James: I don’t know. I never bothered with any of that stuff.
FIB MUSIC: Where did you record it? How long did it take to complete?
James: Somewhere in Los Angeles. It was a pretty nice studio. It took a few months – I don’t recall the exact length of time.
FIB MUSIC: How long did it take to record your vocals? Did you spend a lot of time on them, or are you a one take wonder?
James: I don’t know about “wonder”, but some of the tracks were done in one or two takes. Then some of them took a lot of fine-tuning.
FIB MUSIC: What was it like working with producer Max Norman?
James: He’s a perfectionist, which I appreciated.
FIB MUSIC: Megadeth’s Dave Mustaine and Dave Ellefson, as well as Black ‘n Blue’s Tommy Thayer and Jamie St. James contributed on the record. How much, and what was it like working with them?
James: I didn’t even know they were on the record until after the fact, so I didn’t really work with them – it was mostly guitar work, which I wasn’t involved in much. I do remember meeting them – nice guys for the most part.
FIB MUSIC: Overall, would you say that the band had grown as studio musicians, compared to the sessions for “In the Beginning”?
James: Yes. It’s too bad we didn’t do at least 1 or 2 more albums.
FIB MUSIC: To support “License to Kill”, you toured the west coast with W.A.S.P. Any cool stories from that tour?
James: Not that I recall. Mostly just travel, eat, sleep, play.
Malice – “Sinister Double”
FIB MUSIC: How about the European tour with death metal legends Slayer? Any cool stories from your first tour across the pond?
James: Yeah, Amsterdam was a blast! They had these chocolate balls called “Space Balls” that you could munch on while drinking. Two nights later we played a show and I must have been still feeling them, because doing the show was like being on the moon. Scotland and Germany were great too, because I remember the fans really being excited to see us. London was a good show as well. There is a pretty wild story about when we played in West Berlin. We took the autobahn to Berlin overnight. At some point in the early morning I woke up because there was a major discussion going on. Turns out that whoever was driving at the time missed the exit to West Berlin. So, we had to take the exit to East Berlin to the Wall, which was still up at that time. It was like a scene out of Hogan’s Heroes. When we got to the gate, I could see the American flag on the other side. On our side the guards were wearing those long coats and sporting machine guns. They went through our stuff and then laughed at us and finally let us through. We could have ended up in interrogation or something worse. We were fortunate, I guess. I was chanting under my breath the whole time. The gig in West Berlin was great, though. So I guess that sort of made up for the fiasco. Once we got out of Berlin, I made them pull the car over, got out and promptly kissed the ground.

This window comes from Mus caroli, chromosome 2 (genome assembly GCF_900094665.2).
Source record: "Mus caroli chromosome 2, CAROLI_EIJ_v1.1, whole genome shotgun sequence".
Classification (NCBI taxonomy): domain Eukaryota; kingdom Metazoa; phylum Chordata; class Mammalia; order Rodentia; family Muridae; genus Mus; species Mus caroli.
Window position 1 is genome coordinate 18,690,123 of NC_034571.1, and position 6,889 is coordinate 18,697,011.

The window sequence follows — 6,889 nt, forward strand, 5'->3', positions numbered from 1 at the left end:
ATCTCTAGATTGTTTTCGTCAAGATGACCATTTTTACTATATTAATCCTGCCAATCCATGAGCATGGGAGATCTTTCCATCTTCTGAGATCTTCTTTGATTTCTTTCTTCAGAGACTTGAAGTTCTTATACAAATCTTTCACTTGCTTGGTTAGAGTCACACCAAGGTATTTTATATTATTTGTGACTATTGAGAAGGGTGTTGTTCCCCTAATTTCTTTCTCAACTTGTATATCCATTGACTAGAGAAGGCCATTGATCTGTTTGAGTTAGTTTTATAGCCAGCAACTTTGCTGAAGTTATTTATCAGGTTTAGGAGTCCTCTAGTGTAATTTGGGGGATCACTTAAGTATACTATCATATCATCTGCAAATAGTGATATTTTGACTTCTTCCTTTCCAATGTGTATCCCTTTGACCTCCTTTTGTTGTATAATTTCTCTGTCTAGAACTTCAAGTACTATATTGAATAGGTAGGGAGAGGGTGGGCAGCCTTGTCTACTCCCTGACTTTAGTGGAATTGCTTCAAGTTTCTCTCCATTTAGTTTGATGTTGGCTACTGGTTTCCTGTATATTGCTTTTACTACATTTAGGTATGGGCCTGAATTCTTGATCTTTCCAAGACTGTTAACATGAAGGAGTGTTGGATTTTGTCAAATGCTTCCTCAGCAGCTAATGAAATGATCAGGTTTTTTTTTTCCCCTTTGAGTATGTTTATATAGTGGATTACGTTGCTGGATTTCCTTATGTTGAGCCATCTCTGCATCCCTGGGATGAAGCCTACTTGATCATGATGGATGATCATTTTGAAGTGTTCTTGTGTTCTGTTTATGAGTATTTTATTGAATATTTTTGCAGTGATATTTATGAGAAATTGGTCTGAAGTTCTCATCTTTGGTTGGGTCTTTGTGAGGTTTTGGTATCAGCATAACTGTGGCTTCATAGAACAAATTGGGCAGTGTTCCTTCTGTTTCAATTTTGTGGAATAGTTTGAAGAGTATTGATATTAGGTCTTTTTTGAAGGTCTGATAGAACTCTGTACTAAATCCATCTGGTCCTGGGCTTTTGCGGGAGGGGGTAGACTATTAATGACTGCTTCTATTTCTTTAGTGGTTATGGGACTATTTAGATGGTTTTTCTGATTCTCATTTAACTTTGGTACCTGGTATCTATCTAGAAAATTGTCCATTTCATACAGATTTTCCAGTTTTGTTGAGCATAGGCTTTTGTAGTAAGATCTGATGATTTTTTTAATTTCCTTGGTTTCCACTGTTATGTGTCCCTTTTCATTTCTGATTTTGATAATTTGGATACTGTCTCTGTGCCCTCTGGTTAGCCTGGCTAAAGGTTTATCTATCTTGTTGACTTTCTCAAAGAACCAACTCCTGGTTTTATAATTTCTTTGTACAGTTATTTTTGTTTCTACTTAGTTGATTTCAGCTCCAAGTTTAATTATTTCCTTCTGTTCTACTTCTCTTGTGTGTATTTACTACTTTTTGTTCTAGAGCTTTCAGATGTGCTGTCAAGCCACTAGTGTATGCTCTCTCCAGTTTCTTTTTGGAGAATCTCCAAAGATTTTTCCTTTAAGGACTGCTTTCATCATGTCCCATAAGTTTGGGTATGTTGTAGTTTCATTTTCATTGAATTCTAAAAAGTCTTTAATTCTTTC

FIB MUSIC: Did you think it odd to be paired with Slayer for a tour? Did the band have any say in those things?
James: I don’t know. This stuff was all done without consulting me – maybe the other guys had some say.
FIB MUSIC: How were you received by their fans?
James: They seemed to enjoy our shows.
FIB MUSIC: How did your departure from Malice come about?
James: That’s a bit of long story that I’d still rather not go into. Suffice it to say that there was enough difference of opinion that it was time to go.
FIB MUSIC: Are you still in contact with them?
James: Occasionally. I haven’t heard from them in a while.
FIB MUSIC: What did you do after you left the band? Any regrets, or do you feel that things had run their course?
James: I am continuing to write and perform when I get a chance. No regrets.
FIB MUSIC: If you were transported back to 1985 and had to do two things differently, what would they be?
James: Be more aware of the business side of things and take more active interest in recording and touring plans.
FIB MUSIC: Of all the band’s you shared the stage with while in Malice, who were your favorites and why?
James: Alice Cooper was pretty cool because he was Alice Cooper.
FIB MUSIC: Anything we’ve forgotten that you’d like to add?
James: Can’t think of anything.
THE FAST 5
FIB MUSIC: What is your most disgusting habit?
James: I don’t have one.
FIB MUSIC: What is the most feminine thing you do?
James: I’m not sure I know what you mean – I never stopped to check.
FIB MUSIC: If there is a God, what is the first question you would ask God when you arrive?
James: Don’t believe there is a “God”, so that’s a moot point.
FIB MUSIC: Greatest Rock band of all time?
James: Led Zeppelin.
FIB MUSIC: What were you doing 40 minutes before you sat down to do this interview?
James: At the gym working out. I don’t know when it’s going to happen, but I want to be prepared for the road.